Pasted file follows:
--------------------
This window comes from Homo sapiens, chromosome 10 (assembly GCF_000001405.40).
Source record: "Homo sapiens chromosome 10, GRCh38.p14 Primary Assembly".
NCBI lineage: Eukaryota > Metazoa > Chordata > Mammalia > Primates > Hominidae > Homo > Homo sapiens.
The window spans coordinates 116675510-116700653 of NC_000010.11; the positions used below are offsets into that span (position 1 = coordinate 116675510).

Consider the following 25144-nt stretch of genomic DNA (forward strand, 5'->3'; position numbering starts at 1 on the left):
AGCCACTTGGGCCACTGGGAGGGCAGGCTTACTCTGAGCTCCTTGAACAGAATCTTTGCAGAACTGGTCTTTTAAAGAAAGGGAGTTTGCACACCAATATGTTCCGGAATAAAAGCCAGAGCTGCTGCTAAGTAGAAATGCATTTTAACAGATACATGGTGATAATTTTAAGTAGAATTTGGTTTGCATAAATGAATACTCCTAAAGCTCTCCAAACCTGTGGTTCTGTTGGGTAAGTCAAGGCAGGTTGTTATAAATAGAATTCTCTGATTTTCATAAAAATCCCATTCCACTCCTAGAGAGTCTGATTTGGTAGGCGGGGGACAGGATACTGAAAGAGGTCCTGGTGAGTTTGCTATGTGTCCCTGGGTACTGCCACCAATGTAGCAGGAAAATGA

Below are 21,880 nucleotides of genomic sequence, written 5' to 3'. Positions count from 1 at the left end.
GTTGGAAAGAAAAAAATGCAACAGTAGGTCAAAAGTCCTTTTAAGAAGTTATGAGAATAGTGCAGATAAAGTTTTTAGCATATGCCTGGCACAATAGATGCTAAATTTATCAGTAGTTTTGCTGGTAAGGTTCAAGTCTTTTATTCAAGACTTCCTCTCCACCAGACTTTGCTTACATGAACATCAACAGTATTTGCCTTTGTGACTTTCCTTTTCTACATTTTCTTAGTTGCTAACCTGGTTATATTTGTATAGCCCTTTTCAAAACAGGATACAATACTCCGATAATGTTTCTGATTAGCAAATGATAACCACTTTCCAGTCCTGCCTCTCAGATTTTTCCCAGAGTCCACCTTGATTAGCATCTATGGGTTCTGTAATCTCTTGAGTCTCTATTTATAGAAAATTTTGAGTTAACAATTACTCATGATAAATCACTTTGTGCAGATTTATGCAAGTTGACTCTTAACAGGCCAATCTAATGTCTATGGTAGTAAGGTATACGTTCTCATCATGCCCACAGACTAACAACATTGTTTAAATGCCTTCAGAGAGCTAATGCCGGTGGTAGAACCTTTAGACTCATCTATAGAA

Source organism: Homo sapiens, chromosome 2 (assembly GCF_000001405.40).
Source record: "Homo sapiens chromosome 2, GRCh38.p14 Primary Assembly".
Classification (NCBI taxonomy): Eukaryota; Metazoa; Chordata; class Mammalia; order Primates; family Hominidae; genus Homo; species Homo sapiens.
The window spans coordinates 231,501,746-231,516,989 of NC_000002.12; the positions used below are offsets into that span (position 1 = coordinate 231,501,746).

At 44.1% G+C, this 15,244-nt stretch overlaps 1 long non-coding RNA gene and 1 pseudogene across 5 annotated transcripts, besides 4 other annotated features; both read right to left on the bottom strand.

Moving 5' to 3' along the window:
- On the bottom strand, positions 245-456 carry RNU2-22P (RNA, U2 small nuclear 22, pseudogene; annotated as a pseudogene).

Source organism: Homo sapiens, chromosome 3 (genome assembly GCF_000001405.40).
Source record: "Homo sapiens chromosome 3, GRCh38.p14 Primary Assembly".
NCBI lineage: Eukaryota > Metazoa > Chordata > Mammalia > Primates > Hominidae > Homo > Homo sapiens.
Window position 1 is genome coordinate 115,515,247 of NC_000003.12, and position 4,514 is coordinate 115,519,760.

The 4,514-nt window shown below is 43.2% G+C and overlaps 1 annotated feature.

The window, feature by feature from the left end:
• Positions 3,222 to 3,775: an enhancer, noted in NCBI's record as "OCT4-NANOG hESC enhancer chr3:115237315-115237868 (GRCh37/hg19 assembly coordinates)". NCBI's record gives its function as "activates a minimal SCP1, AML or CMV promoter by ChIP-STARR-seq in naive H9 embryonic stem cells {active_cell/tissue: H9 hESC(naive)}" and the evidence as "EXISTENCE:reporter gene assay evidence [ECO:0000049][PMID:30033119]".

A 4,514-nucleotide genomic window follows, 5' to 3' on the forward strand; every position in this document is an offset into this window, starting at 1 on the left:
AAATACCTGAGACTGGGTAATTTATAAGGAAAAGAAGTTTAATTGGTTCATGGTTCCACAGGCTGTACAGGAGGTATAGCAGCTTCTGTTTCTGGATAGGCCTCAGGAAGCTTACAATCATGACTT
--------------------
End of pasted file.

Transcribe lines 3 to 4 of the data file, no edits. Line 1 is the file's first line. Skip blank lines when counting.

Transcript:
NCBI lineage: Eukaryota > Metazoa > Chordata > Mammalia > Primates > Hominidae > Homo > Homo sapiens.
The window spans coordinates 116675510-116700653 of NC_000010.11; the positions used below are offsets into that span (position 1 = coordinate 116675510).